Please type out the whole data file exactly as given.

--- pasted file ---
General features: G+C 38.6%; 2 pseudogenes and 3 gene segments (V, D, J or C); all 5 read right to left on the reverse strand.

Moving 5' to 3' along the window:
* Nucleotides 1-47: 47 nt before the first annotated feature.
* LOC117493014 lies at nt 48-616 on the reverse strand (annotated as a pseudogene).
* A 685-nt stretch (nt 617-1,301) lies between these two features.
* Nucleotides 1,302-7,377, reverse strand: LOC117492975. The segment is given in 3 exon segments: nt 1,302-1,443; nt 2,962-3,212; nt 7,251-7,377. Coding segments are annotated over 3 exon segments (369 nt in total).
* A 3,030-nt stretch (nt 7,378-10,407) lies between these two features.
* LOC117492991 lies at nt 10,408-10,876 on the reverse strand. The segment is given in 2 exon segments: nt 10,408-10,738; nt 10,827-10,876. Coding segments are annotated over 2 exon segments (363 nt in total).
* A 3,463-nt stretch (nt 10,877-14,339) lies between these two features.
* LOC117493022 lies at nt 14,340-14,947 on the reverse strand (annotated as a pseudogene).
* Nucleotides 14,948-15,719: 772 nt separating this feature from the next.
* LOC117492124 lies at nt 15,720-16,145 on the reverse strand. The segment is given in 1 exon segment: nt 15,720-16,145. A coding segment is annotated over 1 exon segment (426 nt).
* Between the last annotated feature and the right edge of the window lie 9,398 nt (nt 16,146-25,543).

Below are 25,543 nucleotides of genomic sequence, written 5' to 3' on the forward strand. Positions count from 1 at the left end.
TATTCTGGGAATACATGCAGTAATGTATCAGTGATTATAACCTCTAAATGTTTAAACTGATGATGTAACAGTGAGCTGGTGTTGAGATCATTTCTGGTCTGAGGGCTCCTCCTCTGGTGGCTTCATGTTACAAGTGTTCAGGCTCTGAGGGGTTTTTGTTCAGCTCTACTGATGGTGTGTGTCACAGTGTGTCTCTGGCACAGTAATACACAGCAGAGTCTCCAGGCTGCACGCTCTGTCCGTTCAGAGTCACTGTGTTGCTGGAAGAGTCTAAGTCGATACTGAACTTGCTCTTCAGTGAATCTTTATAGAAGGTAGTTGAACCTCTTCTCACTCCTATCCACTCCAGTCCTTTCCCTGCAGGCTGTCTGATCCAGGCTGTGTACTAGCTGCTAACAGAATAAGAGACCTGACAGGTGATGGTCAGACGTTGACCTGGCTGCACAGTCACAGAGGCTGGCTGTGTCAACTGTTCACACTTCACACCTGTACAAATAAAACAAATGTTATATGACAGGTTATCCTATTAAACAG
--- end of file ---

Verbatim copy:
General features: G+C 38.6%; 2 pseudogenes and 3 gene segments (V, D, J or C); all 5 read right to left on the reverse strand.

Moving 5' to 3' along the window:
* Nucleotides 1-47: 47 nt before the first annotated feature.
* LOC117493014 lies at nt 48-616 on the reverse strand (annotated as a pseudogene).
* A 685-nt stretch (nt 617-1,301) lies between these two features.
* Nucleotides 1,302-7,377, reverse strand: LOC117492975. The segment is given in 3 exon segments: nt 1,302-1,443; nt 2,962-3,212; nt 7,251-7,377. Coding segments are annotated over 3 exon segments (369 nt in total).
* A 3,030-nt stretch (nt 7,378-10,407) lies between these two features.
* LOC117492991 lies at nt 10,408-10,876 on the reverse strand. The segment is given in 2 exon segments: nt 10,408-10,738; nt 10,827-10,876. Coding segments are annotated over 2 exon segments (363 nt in total).
* A 3,463-nt stretch (nt 10,877-14,339) lies between these two features.
* LOC117493022 lies at nt 14,340-14,947 on the reverse strand (annotated as a pseudogene).
* Nucleotides 14,948-15,719: 772 nt separating this feature from the next.
* LOC117492124 lies at nt 15,720-16,145 on the reverse strand. The segment is given in 1 exon segment: nt 15,720-16,145. A coding segment is annotated over 1 exon segment (426 nt).
* Between the last annotated feature and the right edge of the window lie 9,398 nt (nt 16,146-25,543).

Below are 25,543 nucleotides of genomic sequence, written 5' to 3' on the forward strand. Positions count from 1 at the left end.
TATTCTGGGAATACATGCAGTAATGTATCAGTGATTATAACCTCTAAATGTTTAAACTGATGATGTAACAGTGAGCTGGTGTTGAGATCATTTCTGGTCTGAGGGCTCCTCCTCTGGTGGCTTCATGTTACAAGTGTTCAGGCTCTGAGGGGTTTTTGTTCAGCTCTACTGATGGTGTGTGTCACAGTGTGTCTCTGGCACAGTAATACACAGCAGAGTCTCCAGGCTGCACGCTCTGTCCGTTCAGAGTCACTGTGTTGCTGGAAGAGTCTAAGTCGATACTGAACTTGCTCTTCAGTGAATCTTTATAGAAGGTAGTTGAACCTCTTCTCACTCCTATCCACTCCAGTCCTTTCCCTGCAGGCTGTCTGATCCAGGCTGTGTACTAGCTGCTAACAGAATAAGAGACCTGACAGGTGATGGTCAGACGTTGACCTGGCTGCACAGTCACAGAGGCTGGCTGTGTCAACTGTTCACACTTCACACCTGTACAAATAAAACAAATGTTATATGACAGGTTATCCTATTAAACAG